Bin 138 draws its inspiration from the wines of Southern Rhône, where shiraz, grenache and mataro (mourvèdre) are blended in varying proportions to create full-bodied wines possessing rich and heady perfume. Each year fruit for Bin 138 is sourced from old Barossa Valley vines (some more than 100 years old) and then matured for 12 to 15 months in seasoned oak hogsheads to allow the different varietals to shine through. The first vintage release of this varietal blend was the 1992, labelled ‘Old Vine Barossa Valley’ – it was then elevated to Bin status with the 1998 vintage.
|Varietal||Shiraz Grenache Mourvedre|
|Winemaker||The Penfolds Team|
|94 points||Tony Love|
|93 points||Andrew Caillard MW|
|93 points||Angus Hughson|
|91 points||Huon Hooke|
|93 points||Ralph Kyte-Powell|
When the winemaking team’s own tasting note says it all in just four words: “A juicy/fruity succulence”. This Barossa Valley trio is led by quite a dominant 68% Shiraz in the blend volume ratios, but the 23% Grenache and 9% Mataro make a huge impact in the aromatic and flavour game providing their usual rustic, rocky, garrigue earthiness, their full array of spice rack characters and a distinctive deli-meat shop tone as well. The ’17 vintage comes to life throughout with underlying salivating acidity. I always gravitate to this Bin as one that often is overshadowed by its more famous siblings. This release is a cracker.
Andrew Caillard MW
Medium deep colour. Traditional Penfolds style with choco-berry graphite aromas with some herb garden notes. Generous and inky with attractive redcurrant, red plum flavours, fine loose knit slinky textures, underlying savoury roasted walnut notes and fresh long integrated acidity. Sturdy and “Penfoldsian” in character with attractive buoyancy of fruit and underlying vigour. Will keep but best to drink within a three or four-year time frame.
“… Originally launched as “Old Vine Barossa Valley” with the 1992 vintage, this traditional blend became Bin 138 when the 1998 arrived.
This 2017 68% shiraz, 23% grenache and 9% mataro is a great example of the marque. It smells of crushed berries, spice and earth with lovely fruitcakey richness. There’s excellent depth and balance in the mouth, with a tight tannic backbone that will mellow as it develops over the years. I bought a dozen of the original 1992 wine when it was released and those bottles gave years of enjoyment; I reckon this 2017 is a worthy descendant. “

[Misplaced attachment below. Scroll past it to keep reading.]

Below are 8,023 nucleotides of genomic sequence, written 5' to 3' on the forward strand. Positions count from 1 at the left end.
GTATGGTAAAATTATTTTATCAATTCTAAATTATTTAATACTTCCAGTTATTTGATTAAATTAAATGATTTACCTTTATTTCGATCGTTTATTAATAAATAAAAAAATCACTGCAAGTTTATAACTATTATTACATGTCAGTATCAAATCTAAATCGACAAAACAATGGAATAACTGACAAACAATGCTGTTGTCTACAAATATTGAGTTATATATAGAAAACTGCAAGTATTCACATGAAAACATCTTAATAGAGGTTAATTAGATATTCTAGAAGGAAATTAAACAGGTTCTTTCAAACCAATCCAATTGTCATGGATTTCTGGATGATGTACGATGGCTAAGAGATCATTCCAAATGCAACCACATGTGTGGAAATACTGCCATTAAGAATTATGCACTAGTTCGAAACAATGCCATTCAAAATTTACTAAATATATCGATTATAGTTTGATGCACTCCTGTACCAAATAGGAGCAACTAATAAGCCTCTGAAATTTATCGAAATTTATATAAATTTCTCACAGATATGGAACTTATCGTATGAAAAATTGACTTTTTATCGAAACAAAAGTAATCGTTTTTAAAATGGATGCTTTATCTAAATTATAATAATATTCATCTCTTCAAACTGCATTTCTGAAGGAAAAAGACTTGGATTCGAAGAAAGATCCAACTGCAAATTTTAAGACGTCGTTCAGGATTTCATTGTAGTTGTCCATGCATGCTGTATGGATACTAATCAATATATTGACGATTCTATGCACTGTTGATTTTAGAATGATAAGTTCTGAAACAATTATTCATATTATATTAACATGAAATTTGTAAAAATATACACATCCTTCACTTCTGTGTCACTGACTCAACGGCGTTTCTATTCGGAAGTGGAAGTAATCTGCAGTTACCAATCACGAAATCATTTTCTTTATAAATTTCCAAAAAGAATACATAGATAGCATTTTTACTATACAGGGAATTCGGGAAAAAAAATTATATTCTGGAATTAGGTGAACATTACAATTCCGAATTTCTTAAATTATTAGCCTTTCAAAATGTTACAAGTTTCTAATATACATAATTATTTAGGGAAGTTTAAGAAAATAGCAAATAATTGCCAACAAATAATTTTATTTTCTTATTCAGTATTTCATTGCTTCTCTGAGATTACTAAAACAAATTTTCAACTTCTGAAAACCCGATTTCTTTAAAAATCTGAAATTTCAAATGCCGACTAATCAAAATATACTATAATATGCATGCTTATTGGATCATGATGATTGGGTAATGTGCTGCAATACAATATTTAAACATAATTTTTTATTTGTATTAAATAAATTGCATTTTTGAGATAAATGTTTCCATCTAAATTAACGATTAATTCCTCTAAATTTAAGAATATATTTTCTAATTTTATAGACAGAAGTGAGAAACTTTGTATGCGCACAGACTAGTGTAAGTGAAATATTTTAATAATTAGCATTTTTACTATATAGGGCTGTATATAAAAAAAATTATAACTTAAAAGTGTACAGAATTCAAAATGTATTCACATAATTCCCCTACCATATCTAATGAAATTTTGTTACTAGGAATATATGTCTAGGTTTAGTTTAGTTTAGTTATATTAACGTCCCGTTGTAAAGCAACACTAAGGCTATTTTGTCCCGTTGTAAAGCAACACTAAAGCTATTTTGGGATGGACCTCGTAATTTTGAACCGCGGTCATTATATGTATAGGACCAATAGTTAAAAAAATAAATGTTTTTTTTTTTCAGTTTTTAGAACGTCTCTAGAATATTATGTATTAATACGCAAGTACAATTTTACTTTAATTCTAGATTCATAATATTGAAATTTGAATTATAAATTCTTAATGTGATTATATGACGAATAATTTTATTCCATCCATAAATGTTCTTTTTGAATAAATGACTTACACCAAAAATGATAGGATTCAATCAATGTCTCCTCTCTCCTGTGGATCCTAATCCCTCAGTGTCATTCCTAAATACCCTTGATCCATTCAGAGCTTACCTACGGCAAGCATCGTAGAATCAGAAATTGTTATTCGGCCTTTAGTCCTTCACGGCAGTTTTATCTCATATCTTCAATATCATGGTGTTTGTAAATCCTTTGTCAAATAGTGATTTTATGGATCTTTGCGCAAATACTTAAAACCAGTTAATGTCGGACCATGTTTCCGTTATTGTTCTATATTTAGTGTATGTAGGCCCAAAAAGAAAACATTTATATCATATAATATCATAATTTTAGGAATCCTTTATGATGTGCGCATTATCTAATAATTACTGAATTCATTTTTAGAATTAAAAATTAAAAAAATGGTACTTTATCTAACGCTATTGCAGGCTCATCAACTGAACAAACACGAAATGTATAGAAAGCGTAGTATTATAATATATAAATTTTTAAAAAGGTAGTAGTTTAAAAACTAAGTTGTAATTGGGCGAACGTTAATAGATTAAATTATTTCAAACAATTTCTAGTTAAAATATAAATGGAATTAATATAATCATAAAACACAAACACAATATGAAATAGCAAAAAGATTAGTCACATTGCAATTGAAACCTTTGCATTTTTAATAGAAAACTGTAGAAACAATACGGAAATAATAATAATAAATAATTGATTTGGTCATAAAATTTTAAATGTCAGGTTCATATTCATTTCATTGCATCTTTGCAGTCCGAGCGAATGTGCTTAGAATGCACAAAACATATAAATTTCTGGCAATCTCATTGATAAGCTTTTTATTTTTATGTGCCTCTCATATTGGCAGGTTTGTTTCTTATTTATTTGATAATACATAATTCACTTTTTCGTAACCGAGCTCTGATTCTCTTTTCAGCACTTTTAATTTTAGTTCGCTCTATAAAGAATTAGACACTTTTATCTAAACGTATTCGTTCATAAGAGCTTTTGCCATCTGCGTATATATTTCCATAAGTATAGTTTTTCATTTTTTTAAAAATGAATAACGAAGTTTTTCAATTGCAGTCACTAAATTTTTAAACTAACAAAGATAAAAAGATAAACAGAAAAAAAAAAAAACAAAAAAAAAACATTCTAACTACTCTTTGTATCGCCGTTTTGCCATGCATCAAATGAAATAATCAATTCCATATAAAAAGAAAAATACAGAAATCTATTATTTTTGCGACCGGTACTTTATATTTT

Comfortably embedded in the savoury spectrum – scents detected of charcuterie cold meats, a balsamic reduction.
And, alike all 2017 Penfolds reds, fresh fruits elude with air. At this stage aromas of pencil lead, dried muscatel and seared pink peppercorn crusted beef do not offer overt Barossa regional cues. Palate notes below hopefully more compliant!
No oak to speak of ...
Not noted aromatically on 19/6/19, but certainly immediately tasted - earthy Barossa elements abound, coupled with earlier detected savoury red meats. An agglomerate of assorted tannin shapes derived from the trio of shiraz, grenache and mataro set the textural stage – in parallel with a juicy/fruity succulence.
A deconstructed Massaman Thai curry accompaniment – direct from the recipe book: cardamom, cinnamon, clove, star anise,
cumin, bay leaf and nutmeg.
All three varieties carry their weight, all three generously add to the mix. Bin 138.
Just one hour’s drive from South Australia’s capital, Adelaide, lies its gourmet capital (and wine Mecca), Barossa. One of the country’s most beautiful and historic wine regions, Barossa is a magnet for lovers of fine food and wine. Its classic Mediterranean climate, and free-draining red brown soils, makes the region ideal for growing grapes. Barossa produces excellent Shiraz, Cabernet, Grenache, Mourvèdre, Riesling and Semillon.
In stark contrast to the previous year, winter and spring rainfall was well above the long-term average setting the vines up for a strong start to the growing season. Most of the spring rain fell during September, with long-standing records broken. Windy
conditions in October helped dry out the vineyards, and ensured there were no significant frost events to concern viticulturalists. The temperatures over the growing season were generally cool, with only March being above the long-term average. It was the
second hottest March recorded over a 30-year period. From late March the weather cooled significantly creating Indian summer conditions that extended ripening. Although berry and bunch weights were up on average, flavours were well developed thanks
to the extra hang time.
Key to the success of Penfolds has been a lineage of visionary winemakers. There have only ever been four Chief Winemakers at the helm of Penfolds – Max Schubert, Don Ditter, John Duval and Peter Gago, each a custodian of a rich winemaking tradition that goes back for more than 170 years.
Our current Penfolds winemaking team has more than 100 years between them as Penfolds winemakers. They are constantly refining and improving their work, whilst honouring the winemaking techniques of their predecessors.
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